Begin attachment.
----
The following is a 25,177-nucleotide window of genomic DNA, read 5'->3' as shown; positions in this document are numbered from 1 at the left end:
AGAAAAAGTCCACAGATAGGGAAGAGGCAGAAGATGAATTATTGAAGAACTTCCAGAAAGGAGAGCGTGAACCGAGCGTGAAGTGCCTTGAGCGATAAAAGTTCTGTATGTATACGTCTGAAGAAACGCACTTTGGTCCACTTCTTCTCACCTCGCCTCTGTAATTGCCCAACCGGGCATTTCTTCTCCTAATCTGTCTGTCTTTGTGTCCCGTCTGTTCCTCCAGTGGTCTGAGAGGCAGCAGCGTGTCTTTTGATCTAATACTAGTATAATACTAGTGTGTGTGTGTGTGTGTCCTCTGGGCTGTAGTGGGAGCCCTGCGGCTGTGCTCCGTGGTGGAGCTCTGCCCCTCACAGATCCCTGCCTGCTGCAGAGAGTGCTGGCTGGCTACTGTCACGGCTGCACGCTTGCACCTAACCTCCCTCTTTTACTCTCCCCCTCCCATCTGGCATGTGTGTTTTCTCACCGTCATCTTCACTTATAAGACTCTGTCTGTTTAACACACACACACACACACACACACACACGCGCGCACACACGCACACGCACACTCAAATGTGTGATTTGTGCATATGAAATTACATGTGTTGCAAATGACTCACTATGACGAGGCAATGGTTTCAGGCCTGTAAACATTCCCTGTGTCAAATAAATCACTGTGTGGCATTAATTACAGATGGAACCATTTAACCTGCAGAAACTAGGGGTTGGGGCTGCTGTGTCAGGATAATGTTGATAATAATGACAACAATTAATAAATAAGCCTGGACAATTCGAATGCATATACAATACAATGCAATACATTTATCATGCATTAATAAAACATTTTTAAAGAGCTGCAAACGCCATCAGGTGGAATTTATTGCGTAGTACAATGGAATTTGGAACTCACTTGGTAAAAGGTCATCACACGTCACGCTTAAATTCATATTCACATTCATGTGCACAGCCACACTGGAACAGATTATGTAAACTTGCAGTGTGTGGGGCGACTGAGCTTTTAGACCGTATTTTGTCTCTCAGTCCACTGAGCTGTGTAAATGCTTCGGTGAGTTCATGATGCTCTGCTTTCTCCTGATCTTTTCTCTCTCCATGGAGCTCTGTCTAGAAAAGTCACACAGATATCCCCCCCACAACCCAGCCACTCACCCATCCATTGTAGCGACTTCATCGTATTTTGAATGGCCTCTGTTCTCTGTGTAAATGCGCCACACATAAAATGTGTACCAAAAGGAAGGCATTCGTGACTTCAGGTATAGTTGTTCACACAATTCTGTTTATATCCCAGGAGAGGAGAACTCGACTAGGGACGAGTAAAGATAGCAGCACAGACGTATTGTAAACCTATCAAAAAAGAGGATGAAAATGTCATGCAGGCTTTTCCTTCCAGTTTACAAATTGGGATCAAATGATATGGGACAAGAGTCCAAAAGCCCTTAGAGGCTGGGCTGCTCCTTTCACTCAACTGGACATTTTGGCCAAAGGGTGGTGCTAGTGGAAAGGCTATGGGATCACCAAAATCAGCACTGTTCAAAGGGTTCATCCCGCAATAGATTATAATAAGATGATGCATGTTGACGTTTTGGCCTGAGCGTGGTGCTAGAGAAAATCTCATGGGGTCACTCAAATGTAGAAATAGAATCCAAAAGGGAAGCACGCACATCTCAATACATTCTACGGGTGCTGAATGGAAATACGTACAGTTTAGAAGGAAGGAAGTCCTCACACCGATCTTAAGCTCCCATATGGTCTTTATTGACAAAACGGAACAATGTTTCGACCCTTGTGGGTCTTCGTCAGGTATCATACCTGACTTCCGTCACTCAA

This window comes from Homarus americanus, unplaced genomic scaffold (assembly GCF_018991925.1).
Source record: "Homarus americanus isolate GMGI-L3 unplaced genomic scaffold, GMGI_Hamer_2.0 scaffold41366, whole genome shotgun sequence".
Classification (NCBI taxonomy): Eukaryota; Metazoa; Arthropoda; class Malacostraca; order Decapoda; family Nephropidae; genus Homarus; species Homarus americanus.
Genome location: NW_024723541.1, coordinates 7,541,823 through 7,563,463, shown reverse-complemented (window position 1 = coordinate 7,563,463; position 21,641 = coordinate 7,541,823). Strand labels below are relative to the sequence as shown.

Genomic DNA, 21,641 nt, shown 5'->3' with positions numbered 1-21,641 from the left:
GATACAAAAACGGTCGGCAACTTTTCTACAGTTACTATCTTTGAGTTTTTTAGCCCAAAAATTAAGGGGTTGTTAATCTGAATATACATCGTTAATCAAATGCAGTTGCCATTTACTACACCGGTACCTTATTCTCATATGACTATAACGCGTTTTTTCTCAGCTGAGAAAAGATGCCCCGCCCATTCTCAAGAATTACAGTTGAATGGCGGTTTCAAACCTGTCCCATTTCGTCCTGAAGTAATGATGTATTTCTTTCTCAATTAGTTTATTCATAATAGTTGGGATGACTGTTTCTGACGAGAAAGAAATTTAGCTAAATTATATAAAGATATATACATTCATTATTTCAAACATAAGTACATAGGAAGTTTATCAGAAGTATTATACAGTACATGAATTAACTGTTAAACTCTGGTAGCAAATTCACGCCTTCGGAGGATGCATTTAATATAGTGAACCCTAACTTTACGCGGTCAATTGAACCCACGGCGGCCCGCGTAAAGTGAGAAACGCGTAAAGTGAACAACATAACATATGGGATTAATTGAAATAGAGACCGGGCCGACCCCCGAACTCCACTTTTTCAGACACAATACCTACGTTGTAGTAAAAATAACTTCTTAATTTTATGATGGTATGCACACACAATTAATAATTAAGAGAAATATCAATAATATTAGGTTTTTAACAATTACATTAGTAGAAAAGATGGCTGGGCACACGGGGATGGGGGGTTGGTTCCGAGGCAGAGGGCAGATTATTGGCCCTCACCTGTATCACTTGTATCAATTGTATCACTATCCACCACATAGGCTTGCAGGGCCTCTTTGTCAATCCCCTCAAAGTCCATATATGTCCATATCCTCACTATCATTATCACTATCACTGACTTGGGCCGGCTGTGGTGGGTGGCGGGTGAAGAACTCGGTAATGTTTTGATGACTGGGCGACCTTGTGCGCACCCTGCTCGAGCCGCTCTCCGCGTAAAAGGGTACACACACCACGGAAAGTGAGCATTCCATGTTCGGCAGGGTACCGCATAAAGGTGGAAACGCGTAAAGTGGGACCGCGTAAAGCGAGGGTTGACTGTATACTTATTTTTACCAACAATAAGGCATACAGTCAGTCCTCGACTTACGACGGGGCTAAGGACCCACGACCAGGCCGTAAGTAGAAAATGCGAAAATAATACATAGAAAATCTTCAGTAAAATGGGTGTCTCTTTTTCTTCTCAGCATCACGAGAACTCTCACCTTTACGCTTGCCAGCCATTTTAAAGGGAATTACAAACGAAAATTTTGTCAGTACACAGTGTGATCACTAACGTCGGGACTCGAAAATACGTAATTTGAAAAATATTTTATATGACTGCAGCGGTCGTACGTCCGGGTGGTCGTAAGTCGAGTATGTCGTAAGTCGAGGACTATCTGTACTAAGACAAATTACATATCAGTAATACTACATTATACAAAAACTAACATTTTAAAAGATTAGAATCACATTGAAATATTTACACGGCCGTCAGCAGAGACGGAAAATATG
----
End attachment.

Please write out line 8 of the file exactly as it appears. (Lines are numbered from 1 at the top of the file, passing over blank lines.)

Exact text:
GATACAAAAACGGTCGGCAACTTTTCTACAGTTACTATCTTTGAGTTTTTTAGCCCAAAAATTAAGGGGTTGTTAATCTGAATATACATCGTTAATCAAATGCAGTTGCCATTTACTACACCGGTACCTTATTCTCATATGACTATAACGCGTTTTTTCTCAGCTGAGAAAAGATGCCCCGCCCATTCTCAAGAATTACAGTTGAATGGCGGTTTCAAACCTGTCCCATTTCGTCCTGAAGTAATGATGTATTTCTTTCTCAATTAGTTTATTCATAATAGTTGGGATGACTGTTTCTGACGAGAAAGAAATTTAGCTAAATTATATAAAGATATATACATTCATTATTTCAAACATAAGTACATAGGAAGTTTATCAGAAGTATTATACAGTACATGAATTAACTGTTAAACTCTGGTAGCAAATTCACGCCTTCGGAGGATGCATTTAATATAGTGAACCCTAACTTTACGCGGTCAATTGAACCCACGGCGGCCCGCGTAAAGTGAGAAACGCGTAAAGTGAACAACATAACATATGGGATTAATTGAAATAGAGACCGGGCCGACCCCCGAACTCCACTTTTTCAGACACAATACCTACGTTGTAGTAAAAATAACTTCTTAATTTTATGATGGTATGCACACACAATTAATAATTAAGAGAAATATCAATAATATTAGGTTTTTAACAATTACATTAGTAGAAAAGATGGCTGGGCACACGGGGATGGGGGGTTGGTTCCGAGGCAGAGGGCAGATTATTGGCCCTCACCTGTATCACTTGTATCAATTGTATCACTATCCACCACATAGGCTTGCAGGGCCTCTTTGTCAATCCCCTCAAAGTCCATATATGTCCATATCCTCACTATCATTATCACTATCACTGACTTGGGCCGGCTGTGGTGGGTGGCGGGTGAAGAACTCGGTAATGTTTTGATGACTGGGCGACCTTGTGCGCACCCTGCTCGAGCCGCTCTCCGCGTAAAAGGGTACACACACCACGGAAAGTGAGCATTCCATGTTCGGCAGGGTACCGCATAAAGGTGGAAACGCGTAAAGTGGGACCGCGTAAAGCGAGGGTTGACTGTATACTTATTTTTACCAACAATAAGGCATACAGTCAGTCCTCGACTTACGACGGGGCTAAGGACCCACGACCAGGCCGTAAGTAGAAAATGCGAAAATAATACATAGAAAATCTTCAGTAAAATGGGTGTCTCTTTTTCTTCTCAGCATCACGAGAACTCTCACCTTTACGCTTGCCAGCCATTTTAAAGGGAATTACAAACGAAAATTTTGTCAGTACACAGTGTGATCACTAACGTCGGGACTCGAAAATACGTAATTTGAAAAATATTTTATATGACTGCAGCGGTCGTACGTCCGGGTGGTCGTAAGTCGAGTATGTCGTAAGTCGAGGACTATCTGTACTAAGACAAATTACATATCAGTAATACTACATTATACAAAAACTAACATTTTAAAAGATTAGAATCACATTGAAATATTTACACGGCCGTCAGCAGAGACGGAAAATATG